Muthoot Capital Services (MCS), part of Muthoot Pappachan Group, is another Kerala-based NBFC which might be impacted. MCS is mainly into vehicle financing with 90 percent of its total advances portfolio of Rs 2,238 crore comprising of two-wheeler loans. MCS's operations are concentrated in Kerala, which accounted for about 46 percent of its advances as on March 31, 2018. The proportion of disbursements in Kerala has remained at around 48 percent over the past two years. Hence, the current situation in the state can slow down its asset growth which has been robust in past couple of years. More importantly, the asset quality of the book will be susceptible.
Kerela – the only rubber supplier
Kerala is the undisputed leader in natural rubber plantation and accounts for around 92 percent of nation’s production. The impact of torrential rains in Kerala on natural rubber production and its end users would not go unnoticed. Worst affected players would be tyre companies who are the major consumers of natural rubber.
Should the flood affect supplies, prices are expected to rise, since demand remains strong. Though tyre companies import a part of rubber requirement, the exchange rate is playing spoilsport at the moment. Earnings of tyre companies are highly susceptible to rubber prices and would warrant a close watch.
Companies with the K connection
Kerala headquartered V-Guard, was earlier a predominantly south focused company, but now derives close to 55 percent share of revenue from the South India market. This underlines improving ‘geographical diversification which can cushion the Kerala flood impact to some extent.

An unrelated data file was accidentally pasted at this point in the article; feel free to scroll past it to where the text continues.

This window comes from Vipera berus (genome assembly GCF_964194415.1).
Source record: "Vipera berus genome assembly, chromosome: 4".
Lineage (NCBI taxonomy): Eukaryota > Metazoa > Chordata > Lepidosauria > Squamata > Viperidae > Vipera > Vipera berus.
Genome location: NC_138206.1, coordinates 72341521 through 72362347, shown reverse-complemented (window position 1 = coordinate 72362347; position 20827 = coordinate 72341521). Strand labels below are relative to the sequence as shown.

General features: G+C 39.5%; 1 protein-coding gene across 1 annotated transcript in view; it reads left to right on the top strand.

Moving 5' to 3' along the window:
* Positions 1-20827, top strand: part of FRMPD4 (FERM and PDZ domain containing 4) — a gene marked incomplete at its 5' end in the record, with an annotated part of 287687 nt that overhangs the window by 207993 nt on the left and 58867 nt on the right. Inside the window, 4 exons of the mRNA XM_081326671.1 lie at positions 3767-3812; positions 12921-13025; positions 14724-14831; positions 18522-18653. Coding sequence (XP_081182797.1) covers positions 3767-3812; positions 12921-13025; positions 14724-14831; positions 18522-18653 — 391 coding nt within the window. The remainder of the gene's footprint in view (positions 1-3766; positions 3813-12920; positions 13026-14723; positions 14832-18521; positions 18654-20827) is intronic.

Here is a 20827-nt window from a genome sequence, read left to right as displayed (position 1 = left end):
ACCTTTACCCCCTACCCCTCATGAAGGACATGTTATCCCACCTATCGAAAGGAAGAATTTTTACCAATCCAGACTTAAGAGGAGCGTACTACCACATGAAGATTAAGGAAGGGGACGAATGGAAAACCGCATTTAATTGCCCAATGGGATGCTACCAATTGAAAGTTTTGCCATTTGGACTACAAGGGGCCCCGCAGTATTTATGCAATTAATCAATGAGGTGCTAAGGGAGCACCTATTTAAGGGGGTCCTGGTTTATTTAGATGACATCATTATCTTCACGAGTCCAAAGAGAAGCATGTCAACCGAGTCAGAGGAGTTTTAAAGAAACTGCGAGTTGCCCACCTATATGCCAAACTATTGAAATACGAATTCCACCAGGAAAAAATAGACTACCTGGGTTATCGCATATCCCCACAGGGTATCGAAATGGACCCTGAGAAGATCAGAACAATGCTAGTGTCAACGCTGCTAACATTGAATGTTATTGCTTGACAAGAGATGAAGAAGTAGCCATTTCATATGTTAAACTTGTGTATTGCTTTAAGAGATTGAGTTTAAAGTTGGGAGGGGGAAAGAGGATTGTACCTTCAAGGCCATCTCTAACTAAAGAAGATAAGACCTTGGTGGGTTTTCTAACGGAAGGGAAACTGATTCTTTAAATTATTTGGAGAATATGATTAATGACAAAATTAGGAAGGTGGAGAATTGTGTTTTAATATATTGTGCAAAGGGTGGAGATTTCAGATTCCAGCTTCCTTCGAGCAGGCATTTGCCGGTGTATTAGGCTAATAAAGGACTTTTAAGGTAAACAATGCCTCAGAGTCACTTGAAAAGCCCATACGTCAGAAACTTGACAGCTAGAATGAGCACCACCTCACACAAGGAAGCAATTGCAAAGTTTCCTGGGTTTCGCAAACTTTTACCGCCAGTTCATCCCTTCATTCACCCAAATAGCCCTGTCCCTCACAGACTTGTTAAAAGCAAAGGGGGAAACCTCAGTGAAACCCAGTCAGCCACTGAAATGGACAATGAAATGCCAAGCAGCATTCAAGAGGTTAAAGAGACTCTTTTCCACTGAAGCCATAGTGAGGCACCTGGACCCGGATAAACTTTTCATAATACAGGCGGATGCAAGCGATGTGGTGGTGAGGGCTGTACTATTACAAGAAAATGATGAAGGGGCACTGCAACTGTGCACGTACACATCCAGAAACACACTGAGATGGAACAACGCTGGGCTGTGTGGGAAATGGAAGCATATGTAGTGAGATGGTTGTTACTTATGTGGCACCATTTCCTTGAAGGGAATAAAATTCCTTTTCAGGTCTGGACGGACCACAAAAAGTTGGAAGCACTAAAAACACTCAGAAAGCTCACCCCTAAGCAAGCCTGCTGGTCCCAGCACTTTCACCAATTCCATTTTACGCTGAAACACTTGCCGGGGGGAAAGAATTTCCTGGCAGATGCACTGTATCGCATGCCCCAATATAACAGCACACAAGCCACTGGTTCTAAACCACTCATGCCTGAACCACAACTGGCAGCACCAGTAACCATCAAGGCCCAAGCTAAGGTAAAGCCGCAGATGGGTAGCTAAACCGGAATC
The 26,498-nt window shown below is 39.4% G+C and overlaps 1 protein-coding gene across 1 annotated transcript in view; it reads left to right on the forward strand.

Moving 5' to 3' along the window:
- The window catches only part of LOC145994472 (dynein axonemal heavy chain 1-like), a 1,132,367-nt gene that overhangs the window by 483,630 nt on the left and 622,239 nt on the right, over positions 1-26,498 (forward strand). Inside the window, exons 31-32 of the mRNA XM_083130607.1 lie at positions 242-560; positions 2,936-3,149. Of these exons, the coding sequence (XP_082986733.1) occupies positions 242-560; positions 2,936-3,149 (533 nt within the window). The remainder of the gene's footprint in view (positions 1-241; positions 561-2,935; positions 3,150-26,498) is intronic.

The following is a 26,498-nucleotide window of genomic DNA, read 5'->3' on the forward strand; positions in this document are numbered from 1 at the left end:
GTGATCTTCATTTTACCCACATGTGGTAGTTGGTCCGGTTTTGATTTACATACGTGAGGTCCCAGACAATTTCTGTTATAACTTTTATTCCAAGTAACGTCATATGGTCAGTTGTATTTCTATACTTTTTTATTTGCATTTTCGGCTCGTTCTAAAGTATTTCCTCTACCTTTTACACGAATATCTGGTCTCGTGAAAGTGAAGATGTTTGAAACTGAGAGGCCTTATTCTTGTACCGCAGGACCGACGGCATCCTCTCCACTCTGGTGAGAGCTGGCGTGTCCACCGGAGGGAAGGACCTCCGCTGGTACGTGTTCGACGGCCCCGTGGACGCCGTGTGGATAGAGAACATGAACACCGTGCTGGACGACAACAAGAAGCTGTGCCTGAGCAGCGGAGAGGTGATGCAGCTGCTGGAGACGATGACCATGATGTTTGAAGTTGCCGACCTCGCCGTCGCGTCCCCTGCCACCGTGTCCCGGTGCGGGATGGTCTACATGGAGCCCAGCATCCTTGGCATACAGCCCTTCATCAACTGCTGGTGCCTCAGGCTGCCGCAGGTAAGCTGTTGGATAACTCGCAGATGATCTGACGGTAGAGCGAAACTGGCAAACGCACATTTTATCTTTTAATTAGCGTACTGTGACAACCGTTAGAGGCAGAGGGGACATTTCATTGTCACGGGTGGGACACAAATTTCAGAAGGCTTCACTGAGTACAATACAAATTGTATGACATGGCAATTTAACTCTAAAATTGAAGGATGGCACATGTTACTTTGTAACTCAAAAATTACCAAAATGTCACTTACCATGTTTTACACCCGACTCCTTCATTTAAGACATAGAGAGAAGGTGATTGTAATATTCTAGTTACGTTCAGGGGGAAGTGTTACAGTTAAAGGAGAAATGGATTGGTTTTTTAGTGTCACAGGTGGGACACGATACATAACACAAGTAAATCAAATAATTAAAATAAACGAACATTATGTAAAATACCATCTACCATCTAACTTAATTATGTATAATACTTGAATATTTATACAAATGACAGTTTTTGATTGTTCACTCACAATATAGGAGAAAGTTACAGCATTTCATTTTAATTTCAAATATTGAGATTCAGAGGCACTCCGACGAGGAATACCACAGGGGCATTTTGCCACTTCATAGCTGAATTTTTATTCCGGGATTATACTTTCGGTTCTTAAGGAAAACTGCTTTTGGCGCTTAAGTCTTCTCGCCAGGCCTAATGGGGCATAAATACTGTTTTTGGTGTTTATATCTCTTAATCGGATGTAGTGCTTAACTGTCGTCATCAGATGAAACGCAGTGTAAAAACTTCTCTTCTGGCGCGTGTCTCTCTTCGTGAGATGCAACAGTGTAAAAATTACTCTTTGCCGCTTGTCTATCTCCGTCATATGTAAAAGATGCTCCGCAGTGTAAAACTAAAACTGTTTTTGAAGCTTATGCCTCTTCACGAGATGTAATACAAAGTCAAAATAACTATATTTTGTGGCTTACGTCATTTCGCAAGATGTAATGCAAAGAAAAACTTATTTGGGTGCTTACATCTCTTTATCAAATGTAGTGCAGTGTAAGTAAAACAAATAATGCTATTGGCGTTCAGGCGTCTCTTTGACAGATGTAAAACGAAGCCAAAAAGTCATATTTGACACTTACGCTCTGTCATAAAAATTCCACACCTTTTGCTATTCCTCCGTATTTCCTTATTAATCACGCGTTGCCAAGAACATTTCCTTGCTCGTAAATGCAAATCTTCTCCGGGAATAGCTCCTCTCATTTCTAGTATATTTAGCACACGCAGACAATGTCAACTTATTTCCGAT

Kitex Garments is an export-oriented children wear fabric and garment manufacturer. The company’s Kizhakkambalam factory, located near Kochi, might have been impacted due to the ongoing heavy rains in Kerala. This unit handles key processes such as knitting, sewing and colouring.
Flooding can possibly impact operations at Cochin Shipyard, particularly its ship repair business. While there is no communications about any damage from the company, in the worst scenario there could be some damage to inventories, disruption or delay in ongoing shipbuilding and ship repair activities impacting its revenue.
In case of plastic piping industries, exposure to Kerala is estimated to be lower than three percent. Among the major companies having higher market share are Supreme Industries and Finolex which may be temporary impacted. Plastic piping for agri segment would be impacted more. However, in our conversation with the CFO of Astral Poly Technik, Hiranand Savlani said a replacement demand for the plumbing can help the industry on a medium term.
Cement – short term pain but long term gains from reconstruction
Demand in southern region remained muted over FY12-17 but has picked up in the past 2 years. Kerala forms around 13-14 percent of the demand in southern markets and continues to grow at a steady rate of high single digits.
Malabar Cements, owned by the Government of Kerala, is among the largest cement manufacturers in the state with an installed capacity of more than 8 lakh tonnes. Among the listed players, Chennai-based Ramco Cements derives majority of its revenue and profits from Tamil Nadu and Kerala. JK Cement also has 4-5 percent sales exposure to Kerala.
The current situation in the state could have a bearing on the sales as well as financials of these two cement companies. There would be some indirect impact on the other companies (Shree Cement, India Cements, Penna Cement, Dalmia Bharat etc.) in the region. That is because states in the region such as Andhra and Telangana could see some downward pricing pressure amidst muted demand from the state of Kerala.